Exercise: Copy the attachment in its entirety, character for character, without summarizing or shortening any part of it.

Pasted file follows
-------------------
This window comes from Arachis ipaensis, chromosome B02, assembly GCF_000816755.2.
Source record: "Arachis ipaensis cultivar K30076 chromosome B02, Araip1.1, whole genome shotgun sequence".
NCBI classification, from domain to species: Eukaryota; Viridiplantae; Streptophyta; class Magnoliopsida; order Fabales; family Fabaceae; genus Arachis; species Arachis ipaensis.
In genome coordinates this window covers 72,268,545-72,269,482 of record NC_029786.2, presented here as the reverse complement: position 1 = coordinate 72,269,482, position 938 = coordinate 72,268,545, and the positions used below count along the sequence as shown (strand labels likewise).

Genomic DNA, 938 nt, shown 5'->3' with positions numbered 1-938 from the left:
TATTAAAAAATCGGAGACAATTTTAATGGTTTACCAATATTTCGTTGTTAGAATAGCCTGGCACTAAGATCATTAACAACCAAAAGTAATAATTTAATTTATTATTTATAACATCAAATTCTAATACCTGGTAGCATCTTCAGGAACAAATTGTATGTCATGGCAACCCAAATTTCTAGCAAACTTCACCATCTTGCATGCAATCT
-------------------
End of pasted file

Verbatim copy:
This window comes from Arachis ipaensis, chromosome B02, assembly GCF_000816755.2.
Source record: "Arachis ipaensis cultivar K30076 chromosome B02, Araip1.1, whole genome shotgun sequence".
NCBI classification, from domain to species: Eukaryota; Viridiplantae; Streptophyta; class Magnoliopsida; order Fabales; family Fabaceae; genus Arachis; species Arachis ipaensis.
In genome coordinates this window covers 72,268,545-72,269,482 of record NC_029786.2, presented here as the reverse complement: position 1 = coordinate 72,269,482, position 938 = coordinate 72,268,545, and the positions used below count along the sequence as shown (strand labels likewise).

Genomic DNA, 938 nt, shown 5'->3' with positions numbered 1-938 from the left:
TATTAAAAAATCGGAGACAATTTTAATGGTTTACCAATATTTCGTTGTTAGAATAGCCTGGCACTAAGATCATTAACAACCAAAAGTAATAATTTAATTTATTATTTATAACATCAAATTCTAATACCTGGTAGCATCTTCAGGAACAAATTGTATGTCATGGCAACCCAAATTTCTAGCAAACTTCACCATCTTGCATGCAATCT